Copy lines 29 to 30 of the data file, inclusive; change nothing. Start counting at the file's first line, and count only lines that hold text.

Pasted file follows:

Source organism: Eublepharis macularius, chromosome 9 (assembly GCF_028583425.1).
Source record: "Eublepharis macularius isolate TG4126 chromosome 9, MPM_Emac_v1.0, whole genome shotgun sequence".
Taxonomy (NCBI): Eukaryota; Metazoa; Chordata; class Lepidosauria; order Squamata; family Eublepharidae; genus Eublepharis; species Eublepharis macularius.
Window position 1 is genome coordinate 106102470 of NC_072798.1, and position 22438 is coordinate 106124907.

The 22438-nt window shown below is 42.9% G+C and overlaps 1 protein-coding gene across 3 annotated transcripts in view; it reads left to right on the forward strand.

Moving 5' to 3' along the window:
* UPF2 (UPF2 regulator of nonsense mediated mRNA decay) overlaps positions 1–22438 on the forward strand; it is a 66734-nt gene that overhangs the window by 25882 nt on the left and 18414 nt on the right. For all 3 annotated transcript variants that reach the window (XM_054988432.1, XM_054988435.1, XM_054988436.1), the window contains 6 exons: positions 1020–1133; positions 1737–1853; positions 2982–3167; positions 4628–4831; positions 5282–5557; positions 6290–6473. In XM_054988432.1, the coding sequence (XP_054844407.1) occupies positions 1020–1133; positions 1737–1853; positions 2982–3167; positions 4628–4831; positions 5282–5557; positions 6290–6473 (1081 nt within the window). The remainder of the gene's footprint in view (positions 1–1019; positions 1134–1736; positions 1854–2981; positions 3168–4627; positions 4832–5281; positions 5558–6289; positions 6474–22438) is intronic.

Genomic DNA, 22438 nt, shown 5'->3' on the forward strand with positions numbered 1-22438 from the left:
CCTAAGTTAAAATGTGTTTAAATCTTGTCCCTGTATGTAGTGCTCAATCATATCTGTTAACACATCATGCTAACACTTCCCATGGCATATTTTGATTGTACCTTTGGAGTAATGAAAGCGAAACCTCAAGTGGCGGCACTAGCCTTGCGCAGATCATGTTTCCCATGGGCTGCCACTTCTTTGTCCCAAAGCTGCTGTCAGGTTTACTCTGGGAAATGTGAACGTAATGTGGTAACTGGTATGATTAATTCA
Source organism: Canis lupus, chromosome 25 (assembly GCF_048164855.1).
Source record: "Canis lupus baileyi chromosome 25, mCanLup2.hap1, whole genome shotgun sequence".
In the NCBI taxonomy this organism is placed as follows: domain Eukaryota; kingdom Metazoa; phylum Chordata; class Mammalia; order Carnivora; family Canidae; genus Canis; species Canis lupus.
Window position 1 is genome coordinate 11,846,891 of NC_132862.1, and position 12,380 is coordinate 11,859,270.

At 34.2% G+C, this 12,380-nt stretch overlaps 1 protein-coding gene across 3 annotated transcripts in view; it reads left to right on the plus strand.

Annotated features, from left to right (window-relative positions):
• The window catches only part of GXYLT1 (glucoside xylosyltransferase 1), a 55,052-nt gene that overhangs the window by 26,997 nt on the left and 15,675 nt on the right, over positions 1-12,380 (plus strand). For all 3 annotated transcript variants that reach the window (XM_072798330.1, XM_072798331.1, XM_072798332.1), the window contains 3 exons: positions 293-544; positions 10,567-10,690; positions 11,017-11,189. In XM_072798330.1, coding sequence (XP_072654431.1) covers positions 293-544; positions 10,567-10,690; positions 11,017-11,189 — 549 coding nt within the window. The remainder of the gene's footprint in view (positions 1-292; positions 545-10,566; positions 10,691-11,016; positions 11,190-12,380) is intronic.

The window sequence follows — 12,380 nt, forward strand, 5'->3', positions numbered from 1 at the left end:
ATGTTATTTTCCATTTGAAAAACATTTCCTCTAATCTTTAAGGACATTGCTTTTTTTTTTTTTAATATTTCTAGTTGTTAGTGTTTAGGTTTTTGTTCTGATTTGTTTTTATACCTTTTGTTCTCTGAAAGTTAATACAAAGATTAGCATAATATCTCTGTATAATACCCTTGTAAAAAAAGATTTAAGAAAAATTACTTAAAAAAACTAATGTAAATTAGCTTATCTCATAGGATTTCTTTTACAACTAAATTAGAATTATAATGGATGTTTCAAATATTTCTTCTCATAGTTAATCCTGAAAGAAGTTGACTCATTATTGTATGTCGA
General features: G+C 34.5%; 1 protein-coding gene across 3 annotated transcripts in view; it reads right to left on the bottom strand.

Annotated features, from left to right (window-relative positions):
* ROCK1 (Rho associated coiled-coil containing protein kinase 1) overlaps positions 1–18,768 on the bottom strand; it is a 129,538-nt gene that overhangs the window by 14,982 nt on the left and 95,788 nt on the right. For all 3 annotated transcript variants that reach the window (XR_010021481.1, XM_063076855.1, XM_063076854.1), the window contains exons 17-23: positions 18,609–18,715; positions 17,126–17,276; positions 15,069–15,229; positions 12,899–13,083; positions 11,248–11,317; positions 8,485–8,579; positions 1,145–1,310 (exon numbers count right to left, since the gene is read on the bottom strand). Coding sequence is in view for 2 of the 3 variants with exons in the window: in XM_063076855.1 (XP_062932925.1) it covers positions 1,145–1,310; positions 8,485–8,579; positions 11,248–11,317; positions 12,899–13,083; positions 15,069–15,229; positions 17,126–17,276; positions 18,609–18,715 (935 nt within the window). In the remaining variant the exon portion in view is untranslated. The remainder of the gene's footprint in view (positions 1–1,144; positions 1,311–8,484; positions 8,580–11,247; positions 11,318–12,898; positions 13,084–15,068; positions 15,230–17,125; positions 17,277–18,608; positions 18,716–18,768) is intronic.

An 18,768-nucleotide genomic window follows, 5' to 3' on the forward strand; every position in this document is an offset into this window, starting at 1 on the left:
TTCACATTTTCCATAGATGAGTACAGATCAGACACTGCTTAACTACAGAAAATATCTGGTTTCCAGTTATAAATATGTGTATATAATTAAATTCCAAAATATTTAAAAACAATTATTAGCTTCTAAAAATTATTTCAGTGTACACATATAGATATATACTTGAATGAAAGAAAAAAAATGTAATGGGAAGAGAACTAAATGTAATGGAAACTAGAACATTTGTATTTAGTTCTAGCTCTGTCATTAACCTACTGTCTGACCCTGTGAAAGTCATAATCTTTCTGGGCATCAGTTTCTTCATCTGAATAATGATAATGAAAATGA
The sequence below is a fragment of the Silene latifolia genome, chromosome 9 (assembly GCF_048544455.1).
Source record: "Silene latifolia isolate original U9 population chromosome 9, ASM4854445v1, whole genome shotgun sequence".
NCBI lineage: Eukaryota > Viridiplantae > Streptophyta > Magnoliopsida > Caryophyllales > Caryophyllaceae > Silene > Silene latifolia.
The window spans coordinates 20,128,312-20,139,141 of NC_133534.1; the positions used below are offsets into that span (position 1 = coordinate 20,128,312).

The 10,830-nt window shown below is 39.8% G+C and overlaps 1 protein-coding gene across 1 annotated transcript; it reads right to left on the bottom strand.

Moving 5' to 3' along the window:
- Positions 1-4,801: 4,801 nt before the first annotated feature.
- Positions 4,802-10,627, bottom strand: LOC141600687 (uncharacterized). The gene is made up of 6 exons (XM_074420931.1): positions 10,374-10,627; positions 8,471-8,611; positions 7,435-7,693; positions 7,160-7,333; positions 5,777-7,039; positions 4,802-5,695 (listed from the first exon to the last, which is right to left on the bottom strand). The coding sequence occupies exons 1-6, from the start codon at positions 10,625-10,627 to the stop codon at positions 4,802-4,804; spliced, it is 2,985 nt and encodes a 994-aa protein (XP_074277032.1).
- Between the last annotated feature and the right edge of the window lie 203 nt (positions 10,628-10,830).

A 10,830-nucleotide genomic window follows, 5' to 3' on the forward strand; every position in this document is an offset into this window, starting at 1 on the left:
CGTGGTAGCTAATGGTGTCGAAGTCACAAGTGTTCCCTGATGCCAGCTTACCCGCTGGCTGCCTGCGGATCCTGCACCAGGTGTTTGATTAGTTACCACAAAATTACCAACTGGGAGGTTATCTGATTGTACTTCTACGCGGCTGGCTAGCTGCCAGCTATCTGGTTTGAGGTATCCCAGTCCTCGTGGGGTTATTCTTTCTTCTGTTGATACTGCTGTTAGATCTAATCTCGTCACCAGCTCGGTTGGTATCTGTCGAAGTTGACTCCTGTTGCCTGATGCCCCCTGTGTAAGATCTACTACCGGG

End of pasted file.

Moving 5' to 3' along the window:
- Positions 1-4,801: 4,801 nt before the first annotated feature.